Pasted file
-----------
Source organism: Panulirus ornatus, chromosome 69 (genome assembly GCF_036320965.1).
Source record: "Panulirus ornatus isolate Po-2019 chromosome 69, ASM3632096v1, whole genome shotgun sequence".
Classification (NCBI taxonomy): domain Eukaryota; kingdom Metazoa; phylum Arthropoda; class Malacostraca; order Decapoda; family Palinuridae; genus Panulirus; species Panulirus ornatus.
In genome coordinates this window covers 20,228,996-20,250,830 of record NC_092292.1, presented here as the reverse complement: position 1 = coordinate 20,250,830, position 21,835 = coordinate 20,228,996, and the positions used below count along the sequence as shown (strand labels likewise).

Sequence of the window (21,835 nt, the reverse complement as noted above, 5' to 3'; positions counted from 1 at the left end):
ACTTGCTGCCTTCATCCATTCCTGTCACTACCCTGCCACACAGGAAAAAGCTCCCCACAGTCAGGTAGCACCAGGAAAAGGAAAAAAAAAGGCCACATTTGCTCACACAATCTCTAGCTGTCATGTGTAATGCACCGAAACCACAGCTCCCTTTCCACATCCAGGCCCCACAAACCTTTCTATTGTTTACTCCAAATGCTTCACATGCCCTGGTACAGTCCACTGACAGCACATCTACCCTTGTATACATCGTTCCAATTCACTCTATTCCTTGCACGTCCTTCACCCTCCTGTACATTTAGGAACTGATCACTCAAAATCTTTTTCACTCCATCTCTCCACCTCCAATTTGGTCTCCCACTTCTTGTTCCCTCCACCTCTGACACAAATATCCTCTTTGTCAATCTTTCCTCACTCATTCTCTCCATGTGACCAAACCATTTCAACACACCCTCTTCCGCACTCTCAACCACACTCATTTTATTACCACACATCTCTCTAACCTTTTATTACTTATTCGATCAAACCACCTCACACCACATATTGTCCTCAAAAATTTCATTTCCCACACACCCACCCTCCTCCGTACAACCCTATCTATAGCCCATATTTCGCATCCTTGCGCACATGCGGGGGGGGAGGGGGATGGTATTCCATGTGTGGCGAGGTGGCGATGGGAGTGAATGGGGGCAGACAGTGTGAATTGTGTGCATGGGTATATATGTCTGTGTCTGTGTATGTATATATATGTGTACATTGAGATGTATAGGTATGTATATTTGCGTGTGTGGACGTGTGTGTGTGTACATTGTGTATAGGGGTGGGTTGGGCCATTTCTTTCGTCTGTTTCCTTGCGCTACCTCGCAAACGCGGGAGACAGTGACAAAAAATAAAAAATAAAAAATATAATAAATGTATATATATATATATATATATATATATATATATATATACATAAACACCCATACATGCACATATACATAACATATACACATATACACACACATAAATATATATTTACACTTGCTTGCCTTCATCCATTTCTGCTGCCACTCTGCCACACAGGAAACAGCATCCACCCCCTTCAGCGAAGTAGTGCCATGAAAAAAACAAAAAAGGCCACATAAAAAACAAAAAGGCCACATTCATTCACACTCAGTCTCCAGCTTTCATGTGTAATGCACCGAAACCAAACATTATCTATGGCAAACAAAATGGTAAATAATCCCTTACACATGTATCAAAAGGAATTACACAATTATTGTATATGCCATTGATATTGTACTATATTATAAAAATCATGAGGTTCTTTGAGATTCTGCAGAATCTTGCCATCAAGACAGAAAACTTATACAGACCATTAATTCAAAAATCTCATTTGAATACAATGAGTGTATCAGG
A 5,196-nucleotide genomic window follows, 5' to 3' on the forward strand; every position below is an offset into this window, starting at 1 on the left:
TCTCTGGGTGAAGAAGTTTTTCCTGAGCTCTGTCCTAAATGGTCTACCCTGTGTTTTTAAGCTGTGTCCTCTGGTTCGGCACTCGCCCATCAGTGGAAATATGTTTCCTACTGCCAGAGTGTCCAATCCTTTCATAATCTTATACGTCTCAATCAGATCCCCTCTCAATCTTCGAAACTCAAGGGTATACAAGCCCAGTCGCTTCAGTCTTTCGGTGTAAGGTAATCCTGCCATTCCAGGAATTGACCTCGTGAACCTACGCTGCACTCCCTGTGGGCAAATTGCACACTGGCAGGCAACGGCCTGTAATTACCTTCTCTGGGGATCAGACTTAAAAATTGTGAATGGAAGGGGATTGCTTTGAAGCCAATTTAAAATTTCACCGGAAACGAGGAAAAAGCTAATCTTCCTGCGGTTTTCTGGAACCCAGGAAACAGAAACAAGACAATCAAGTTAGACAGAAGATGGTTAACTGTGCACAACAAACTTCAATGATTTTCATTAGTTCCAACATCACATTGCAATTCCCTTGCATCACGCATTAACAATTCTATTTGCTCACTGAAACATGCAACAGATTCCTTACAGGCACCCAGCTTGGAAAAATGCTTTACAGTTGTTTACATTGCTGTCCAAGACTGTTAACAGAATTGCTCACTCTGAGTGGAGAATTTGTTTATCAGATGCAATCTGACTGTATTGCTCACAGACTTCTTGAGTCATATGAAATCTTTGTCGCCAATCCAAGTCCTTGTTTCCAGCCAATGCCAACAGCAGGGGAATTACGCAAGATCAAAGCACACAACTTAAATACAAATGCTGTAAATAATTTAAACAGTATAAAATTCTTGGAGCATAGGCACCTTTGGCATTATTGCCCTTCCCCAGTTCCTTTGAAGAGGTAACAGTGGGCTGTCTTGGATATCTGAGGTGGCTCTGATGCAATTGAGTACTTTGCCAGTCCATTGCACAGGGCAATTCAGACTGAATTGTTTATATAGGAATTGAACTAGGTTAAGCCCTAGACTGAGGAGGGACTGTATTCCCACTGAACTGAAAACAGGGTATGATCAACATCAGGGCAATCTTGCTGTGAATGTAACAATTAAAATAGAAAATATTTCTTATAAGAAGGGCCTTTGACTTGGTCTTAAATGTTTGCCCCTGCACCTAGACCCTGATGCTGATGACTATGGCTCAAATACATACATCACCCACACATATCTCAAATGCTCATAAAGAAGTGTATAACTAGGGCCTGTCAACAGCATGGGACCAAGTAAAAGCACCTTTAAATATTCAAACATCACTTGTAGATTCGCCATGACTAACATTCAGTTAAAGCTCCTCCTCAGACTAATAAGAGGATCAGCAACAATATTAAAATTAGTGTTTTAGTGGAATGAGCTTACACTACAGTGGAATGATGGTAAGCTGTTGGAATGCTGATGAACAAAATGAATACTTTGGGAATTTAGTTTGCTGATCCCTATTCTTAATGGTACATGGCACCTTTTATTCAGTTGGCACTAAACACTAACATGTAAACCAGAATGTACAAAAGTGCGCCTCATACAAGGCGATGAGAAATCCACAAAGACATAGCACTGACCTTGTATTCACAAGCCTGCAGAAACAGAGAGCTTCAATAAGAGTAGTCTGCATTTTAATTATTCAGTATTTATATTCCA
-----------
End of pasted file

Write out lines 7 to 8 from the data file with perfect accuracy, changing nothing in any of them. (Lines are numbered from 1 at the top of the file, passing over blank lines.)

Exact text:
A 5,196-nucleotide genomic window follows, 5' to 3' on the forward strand; every position below is an offset into this window, starting at 1 on the left:
TCTCTGGGTGAAGAAGTTTTTCCTGAGCTCTGTCCTAAATGGTCTACCCTGTGTTTTTAAGCTGTGTCCTCTGGTTCGGCACTCGCCCATCAGTGGAAATATGTTTCCTACTGCCAGAGTGTCCAATCCTTTCATAATCTTATACGTCTCAATCAGATCCCCTCTCAATCTTCGAAACTCAAGGGTATACAAGCCCAGTCGCTTCAGTCTTTCGGTGTAAGGTAATCCTGCCATTCCAGGAATTGACCTCGTGAACCTACGCTGCACTCCCTGTGGGCAAATTGCACACTGGCAGGCAACGGCCTGTAATTACCTTCTCTGGGGATCAGACTTAAAAATTGTGAATGGAAGGGGATTGCTTTGAAGCCAATTTAAAATTTCACCGGAAACGAGGAAAAAGCTAATCTTCCTGCGGTTTTCTGGAACCCAGGAAACAGAAACAAGACAATCAAGTTAGACAGAAGATGGTTAACTGTGCACAACAAACTTCAATGATTTTCATTAGTTCCAACATCACATTGCAATTCCCTTGCATCACGCATTAACAATTCTATTTGCTCACTGAAACATGCAACAGATTCCTTACAGGCACCCAGCTTGGAAAAATGCTTTACAGTTGTTTACATTGCTGTCCAAGACTGTTAACAGAATTGCTCACTCTGAGTGGAGAATTTGTTTATCAGATGCAATCTGACTGTATTGCTCACAGACTTCTTGAGTCATATGAAATCTTTGTCGCCAATCCAAGTCCTTGTTTCCAGCCAATGCCAACAGCAGGGGAATTACGCAAGATCAAAGCACACAACTTAAATACAAATGCTGTAAATAATTTAAACAGTATAAAATTCTTGGAGCATAGGCACCTTTGGCATTATTGCCCTTCCCCAGTTCCTTTGAAGAGGTAACAGTGGGCTGTCTTGGATATCTGAGGTGGCTCTGATGCAATTGAGTACTTTGCCAGTCCATTGCACAGGGCAATTCAGACTGAATTGTTTATATAGGAATTGAACTAGGTTAAGCCCTAGACTGAGGAGGGACTGTATTCCCACTGAACTGAAAACAGGGTATGATCAACATCAGGGCAATCTTGCTGTGAATGTAACAATTAAAATAGAAAATATTTCTTATAAGAAGGGCCTTTGACTTGGTCTTAAATGTTTGCCCCTGCACCTAGACCCTGATGCTGATGACTATGGCTCAAATACATACATCACCCACACATATCTCAAATGCTCATAAAGAAGTGTATAACTAGGGCCTGTCAACAGCATGGGACCAAGTAAAAGCACCTTTAAATATTCAAACATCACTTGTAGATTCGCCATGACTAACATTCAGTTAAAGCTCCTCCTCAGACTAATAAGAGGATCAGCAACAATATTAAAATTAGTGTTTTAGTGGAATGAGCTTACACTACAGTGGAATGATGGTAAGCTGTTGGAATGCTGATGAACAAAATGAATACTTTGGGAATTTAGTTTGCTGATCCCTATTCTTAATGGTACATGGCACCTTTTATTCAGTTGGCACTAAACACTAACATGTAAACCAGAATGTACAAAAGTGCGCCTCATACAAGGCGATGAGAAATCCACAAAGACATAGCACTGACCTTGTATTCACAAGCCTGCAGAAACAGAGAGCTTCAATAAGAGTAGTCTGCATTTTAATTATTCAGTATTTATATTCCA